______________________________________Complex N--N Stretch in IR______________________________________Cr(Pc)N3 2052 cm-1Mn(Pc)N3 2047 cm-1______________________________________
In a like manner those skilled in the art can readily prepare other azide catalysts by the general procedures and literature teachings described above.
From the foregoing it will be seen that these catalysts are comprised of three component parts: the ligand moiety, the transition metal which is bound to (i.e., complexed with) the ligand, and the azide group, which is bound to the transition metal. In some cases the dimers of the catalysts described above are suitable and should be regarded as the equivalent thereof, for example, the dimer of the azide of cobalt acetonylacetate. In these dimers, each of the two transitions metal moieties (M) is bound to each of the two azide moieties (X).
The nature of the X group, namely azide, which comprises the third component of the catalysts of this invention significantly affects the activity of the final catalyst. Surprisingly, other known groups such as chloride, acetate, benzoate and the like provide very poor if any results and should be avoided in the oxidation of most alkanes. While applicants do not wish to be bound by any particular theories, it is believed that the reason that the azide group is effective for purposes of activating the metal complexes of this invention is due to its electron-donating properties with respect to the transition metal component.
While the effectiveness of a particular catalyst may depend in part on the nature of the hydrocarbon starting material, selection of the catalyst for oxidizing any particular hydrocarbon can be readily determined by those skilled in the art. Examples of those catalysts which are most preferred, particularly for oxidation of lower alkanes, include such compounds as tetraphenylporphyrinato manganese (III) azide, tetraphenylporphyrinato chromium (III) azide, phthalocyaninato manganese (III) azide, phthalocyaninato chromium (III) azide, and the like.
The process of this invention will now be illustrated by, but is not intended to be limited to, the following examples.
A series of runs were carried out employing a variety of catalysts, alkanes, solvents, and operating conditions, as shown in Tables I to V below, together with the resulting products.
Except where shown otherwise in the tables, these runs were carried out as follows: the alkane was dissolved in an appropriate solvent containing the catalyst, and oxygen was added to the desired pressure. Oxidation was carried out at the designated temperature for the time listed in the tables. Gases and liquid products were analyzed by GC and MS.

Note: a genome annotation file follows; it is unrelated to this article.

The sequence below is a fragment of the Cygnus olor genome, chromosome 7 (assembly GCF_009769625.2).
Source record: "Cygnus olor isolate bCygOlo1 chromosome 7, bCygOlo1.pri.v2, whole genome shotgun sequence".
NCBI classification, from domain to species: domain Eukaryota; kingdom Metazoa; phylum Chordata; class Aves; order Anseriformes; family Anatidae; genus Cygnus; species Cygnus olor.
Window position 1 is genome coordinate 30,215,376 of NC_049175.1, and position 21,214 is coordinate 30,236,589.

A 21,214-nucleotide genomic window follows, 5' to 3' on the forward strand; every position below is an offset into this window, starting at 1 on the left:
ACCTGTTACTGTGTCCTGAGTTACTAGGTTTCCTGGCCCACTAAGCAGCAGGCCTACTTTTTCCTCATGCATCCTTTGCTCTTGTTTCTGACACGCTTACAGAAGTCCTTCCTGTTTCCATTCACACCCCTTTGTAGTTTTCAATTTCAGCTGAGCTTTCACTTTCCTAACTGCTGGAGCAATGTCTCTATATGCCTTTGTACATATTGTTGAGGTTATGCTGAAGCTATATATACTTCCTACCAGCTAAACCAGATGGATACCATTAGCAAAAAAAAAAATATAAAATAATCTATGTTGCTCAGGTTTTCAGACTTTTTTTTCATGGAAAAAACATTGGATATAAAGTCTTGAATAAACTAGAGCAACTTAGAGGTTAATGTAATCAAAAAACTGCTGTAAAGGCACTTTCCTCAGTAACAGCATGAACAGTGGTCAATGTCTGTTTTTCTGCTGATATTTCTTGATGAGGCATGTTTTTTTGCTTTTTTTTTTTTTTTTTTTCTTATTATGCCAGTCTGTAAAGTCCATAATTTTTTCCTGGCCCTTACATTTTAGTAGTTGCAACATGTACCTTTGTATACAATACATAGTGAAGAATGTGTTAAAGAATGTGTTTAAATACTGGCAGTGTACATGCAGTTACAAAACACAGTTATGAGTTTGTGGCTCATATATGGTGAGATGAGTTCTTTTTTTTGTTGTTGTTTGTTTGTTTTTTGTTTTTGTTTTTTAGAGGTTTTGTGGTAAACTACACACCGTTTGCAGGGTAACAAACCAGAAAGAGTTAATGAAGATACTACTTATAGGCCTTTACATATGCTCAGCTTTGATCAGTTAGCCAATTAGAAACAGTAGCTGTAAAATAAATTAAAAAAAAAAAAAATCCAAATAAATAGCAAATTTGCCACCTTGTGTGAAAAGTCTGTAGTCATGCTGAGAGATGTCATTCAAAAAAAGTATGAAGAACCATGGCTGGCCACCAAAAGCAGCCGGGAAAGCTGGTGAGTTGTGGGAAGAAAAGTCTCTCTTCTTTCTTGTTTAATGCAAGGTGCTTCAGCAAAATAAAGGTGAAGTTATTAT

In the following examples, activity is measured in terms of "turn over number" (T.O.N.), i.e., in terms of moles of O2 consumed/mole of catalyst unless otherwise indicated in the tables, TBA and IPA are t-butyl and isopropyl alcohol respectively, (acac) is acetylacetonate, TPP is tetraphenylporphorinato, Pc is phthalocyaninato, selectivity is moles TBA product X 100/moles of isobutane reacted.
TABLE I__________________________________________________________________________EFFECTS OF AZIDE ON COBALT - CATALYZED OXIDATION OF ISOBUTANEaEX- O2 COVERTED TO ISOBUTANEAM- O2 UPTAKE PRODUCTS (mmoles) ACETONE + TBA REACTED SELEC-PLE CATALYST mmoles (mmoles) T.O.N. ACETONE TBA (mmoles) (MOL %) TIVITY__________________________________________________________________________1 None -- 0 -- 0 0 0 0 --2 AIBNb 1.0 4.9 5 1.2 4.2 5.1 3.5 783 AIBN 0.10 1.7 17 0.3 0.7 1.1 1.0 704 Co(acac)3 0.10 1.5 15 0.3 2.1 1.8 2.2 885 Co(acac)3 0.025 0.9 36 0.2 0.8 0.9 0.9 806 Co(acac)3 + 0.05 3.7 74 0.3 2.2 1.9 2.2 88 NaN3 0.057 Co(acac)2 0.10 5.2 52 0.54 4.5 3.1 4.0 898 Co(acac)2 + 0.05 4.6 93 0.24 1.9 1.3 1.9 89 NaN3 0.059 Co(BPI)OAc 0.025 0.6 24 Low Low Low Low NA10 Co(BPI)N3 0.025 4.9 196 0.7 4.7 4.1 5.2 87__________________________________________________________________________ a Isobutane, 6-7 grams, in 25 ml benzene, oxidized at 80° C., O2 partial pressure about 75 psig, for 6 hours. b AIBN = axobisiobutyronitrile
TABLE II__________________________________________________________________________EFFECTS OF AZIDE ON MANGANESE-CATALYZED OXIDATION OF ISOBUTANEaEX- O2 O2 COVERTED TO ISOBUTANEAM- UPTAKE PRODUCTS (mmoles) ACETONE + TBA REACTED SELEC-PLE CATALYST mmoles (mmoles) T.O.N. ACETONE TBA (mmoles) (MOL %) TIVITY__________________________________________________________________________11 Mn(acac)3 0.025 0 -- 0 0 0 0 --12 Mn(TPP)C1 0.05 0 -- 0 0 0 0 --13 Mn(TPP)OAc 0.05 0 -- 0 0 0 0 --14 Mn(TPP)N3 0.025 5.5 220 0.7 6.2 4.9 5.6 9015 Mn(TPP)N3 0.013 2.3 177 0.4 3.0 2.5 2.7 8816 Mn(Pc)N3 0.028 4.5 161 0.6 3.2 3.6 4.5 8817 Mn(Pc)N3 0.013 3.7 285 NA NA NA NA NA18 Mn(Pc)N3 0.007 2.3 330 NA NA NA NA NA__________________________________________________________________________ a Isobutane, 6-7 grams, in 25 ml benzene, oxidized at 80° C., O2 partial pressure about 75 psig, for 6 hours.